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Posts Tagged ‘ebt’

FOG expands technical support to farmers and markets wishing to accept SNAP

Our work has impacted farmers, consumers and the community. We want to thank our Friends of FOG members and donors for their support as they have been vital to our success.

We encourage you to join with us as we continue this invaluable work. 

In October, we were awarded a Farmers Market SNAP Support Grant (FMSSG) to increase the capacity of our Fresh Access Bucks farmers markets to accept Supplemental Nutrition Assistance Program (SNAP) benefits, formerly known as food stamps.KYV Farm

Fresh Access Bucks is a statewide incentive program designed to encourage SNAP recipients to redeem their benefits at farmers markets to purchase fresh, healthy foods directly from Florida
farmers. At participating markets, FOG matches what a SNAP cardholder spends with FREE Fresh Access Bucks – up to $20, every market day. Customers can use them right away or later on to buy Florida grown fruits and vegetables. For example, a SNAP shopper who spends $10 of their SNAP benefits at a participating market receives an additional $10 to purchase fresh, local produce.

The grant funding will increase the capacity of 20 Fresh Access Bucks partners managing the participation of SNAP at 29 farmers markets.

It does so by providing each partner with funding to hire part-time staff to manage SNAP activities for the markets. By providing the partners with funding for part-time staff over two years, we anticipate greater SNAP redemption rates at these 29 markets through increased outreach and visibility of the program.

This is huge for our efforts in Florida!

In addition to supporting the establishment, management and promotion of SNAP/Electronic Benefits Transfer (EBT) services at farmers markets, FMSS grant funds will also expand our technical support to farmers and farmers markets wishing to accept SNAP.

Won’t you join with us as we change Florida’s food landscape?

What moves you to foster change?

As 2015 comes to a close, we want to reflect on our amazing accomplishments this year through our Moving Monday campaign that spotlights how we are changing the food landscape throughout Florida.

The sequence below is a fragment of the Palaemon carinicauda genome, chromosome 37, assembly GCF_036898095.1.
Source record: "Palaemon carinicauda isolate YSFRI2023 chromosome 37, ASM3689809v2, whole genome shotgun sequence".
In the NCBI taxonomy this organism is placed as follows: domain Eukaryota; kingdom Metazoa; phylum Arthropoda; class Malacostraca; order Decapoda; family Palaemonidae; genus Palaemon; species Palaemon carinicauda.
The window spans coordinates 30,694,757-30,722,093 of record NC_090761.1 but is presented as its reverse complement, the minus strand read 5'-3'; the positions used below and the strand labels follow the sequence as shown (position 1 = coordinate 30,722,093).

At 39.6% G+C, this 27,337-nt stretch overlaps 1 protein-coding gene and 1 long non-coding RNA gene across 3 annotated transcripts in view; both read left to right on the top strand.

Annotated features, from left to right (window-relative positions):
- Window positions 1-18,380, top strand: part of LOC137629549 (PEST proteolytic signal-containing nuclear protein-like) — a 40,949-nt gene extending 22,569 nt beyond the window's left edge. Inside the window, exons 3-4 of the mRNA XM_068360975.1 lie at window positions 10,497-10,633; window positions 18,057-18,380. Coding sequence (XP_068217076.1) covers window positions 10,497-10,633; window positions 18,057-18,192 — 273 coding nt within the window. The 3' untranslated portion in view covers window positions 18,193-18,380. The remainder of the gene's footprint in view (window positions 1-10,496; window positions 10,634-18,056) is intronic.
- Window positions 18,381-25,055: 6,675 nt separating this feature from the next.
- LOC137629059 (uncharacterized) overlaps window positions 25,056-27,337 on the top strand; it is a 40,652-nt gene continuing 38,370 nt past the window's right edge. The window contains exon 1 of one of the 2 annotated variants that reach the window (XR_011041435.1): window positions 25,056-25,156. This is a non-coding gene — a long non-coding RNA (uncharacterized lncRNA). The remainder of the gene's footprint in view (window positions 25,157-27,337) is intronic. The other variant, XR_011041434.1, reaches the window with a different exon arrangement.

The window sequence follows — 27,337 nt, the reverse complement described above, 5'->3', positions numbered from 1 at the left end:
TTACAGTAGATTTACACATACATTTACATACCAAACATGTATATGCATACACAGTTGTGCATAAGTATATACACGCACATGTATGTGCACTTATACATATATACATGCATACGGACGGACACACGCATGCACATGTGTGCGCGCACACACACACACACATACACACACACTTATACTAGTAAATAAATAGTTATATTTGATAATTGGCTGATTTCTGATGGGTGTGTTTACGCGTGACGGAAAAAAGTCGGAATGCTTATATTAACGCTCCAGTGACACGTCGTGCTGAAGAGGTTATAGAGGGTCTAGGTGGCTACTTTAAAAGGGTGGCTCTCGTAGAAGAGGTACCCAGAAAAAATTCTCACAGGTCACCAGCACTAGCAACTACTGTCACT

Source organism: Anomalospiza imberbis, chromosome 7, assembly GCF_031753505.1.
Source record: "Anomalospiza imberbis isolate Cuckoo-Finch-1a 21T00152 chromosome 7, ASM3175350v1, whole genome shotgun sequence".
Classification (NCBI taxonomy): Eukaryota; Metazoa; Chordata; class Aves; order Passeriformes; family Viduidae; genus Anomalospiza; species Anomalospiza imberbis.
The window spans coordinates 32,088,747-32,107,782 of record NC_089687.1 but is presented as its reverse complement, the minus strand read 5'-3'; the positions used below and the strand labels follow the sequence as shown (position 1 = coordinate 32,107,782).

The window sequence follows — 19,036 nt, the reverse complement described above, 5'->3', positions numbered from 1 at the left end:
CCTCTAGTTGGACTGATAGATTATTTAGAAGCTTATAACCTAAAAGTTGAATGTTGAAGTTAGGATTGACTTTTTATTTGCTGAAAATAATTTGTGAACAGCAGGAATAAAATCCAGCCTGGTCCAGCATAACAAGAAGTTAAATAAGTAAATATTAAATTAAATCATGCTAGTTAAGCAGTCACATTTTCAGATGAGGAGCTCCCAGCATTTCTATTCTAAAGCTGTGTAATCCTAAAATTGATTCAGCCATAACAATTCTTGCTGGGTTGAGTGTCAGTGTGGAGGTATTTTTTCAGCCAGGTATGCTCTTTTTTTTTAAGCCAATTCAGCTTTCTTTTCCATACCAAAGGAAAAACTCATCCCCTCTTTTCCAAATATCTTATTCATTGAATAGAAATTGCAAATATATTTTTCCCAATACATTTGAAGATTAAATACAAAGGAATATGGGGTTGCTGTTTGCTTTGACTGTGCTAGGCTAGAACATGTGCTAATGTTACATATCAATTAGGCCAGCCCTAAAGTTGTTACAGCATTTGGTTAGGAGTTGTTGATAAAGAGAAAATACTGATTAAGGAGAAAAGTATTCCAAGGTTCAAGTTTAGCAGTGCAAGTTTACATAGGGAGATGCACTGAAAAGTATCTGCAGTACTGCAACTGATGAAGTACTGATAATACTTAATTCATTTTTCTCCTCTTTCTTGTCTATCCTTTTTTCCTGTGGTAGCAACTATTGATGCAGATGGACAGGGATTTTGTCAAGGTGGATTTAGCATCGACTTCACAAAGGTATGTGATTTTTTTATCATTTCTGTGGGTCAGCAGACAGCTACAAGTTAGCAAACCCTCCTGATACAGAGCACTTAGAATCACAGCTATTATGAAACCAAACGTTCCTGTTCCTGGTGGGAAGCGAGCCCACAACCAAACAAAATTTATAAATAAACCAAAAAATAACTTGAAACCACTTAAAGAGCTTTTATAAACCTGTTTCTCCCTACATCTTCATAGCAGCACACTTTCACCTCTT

Our work has impacted farmers, consumers and the community so we want to thank our Friends of FOG members and donors for their support as they have been vital to our success.

We encourage you to join with us as we continue this invaluable work.

 This past April was an amazing month for FOG as we received a Food Insecurity Nutrition Incentive (FINI) grant, which supports projects to increase the purchase of fruits and vegetables among low-income consumers participating in the Supplemental Nutrition Assistance Program (SNAP) by providing incentives at the point of purchase.

Our proposal, “Fresh Access Bucks: Increasing Food Access And Florida Farmer Sales At Markets Statewide” will serve 50 markets over a 3-year period located in at least 21 counties throughout Florida!

Fresh Access Bucks (FAB) increases the consumption of fresh fruits and vegetables by enabling farmers markets to accept EBT and allows SNAP users to purchase double-their-food dollars for
fresh, Florida-grown produce at farmers markets. Englewood FM manager Lee and SNAP Manager Amy

Eight months into our project, we have already partnered with 28 markets in low-income communities and work with various community organizations, private businesses, and state and local government agencies to implement this program.

Ultimately, this project will benefit more than 18,000 SNAP recipients throughout Florida and will increase farmer revenue by $2.1 million.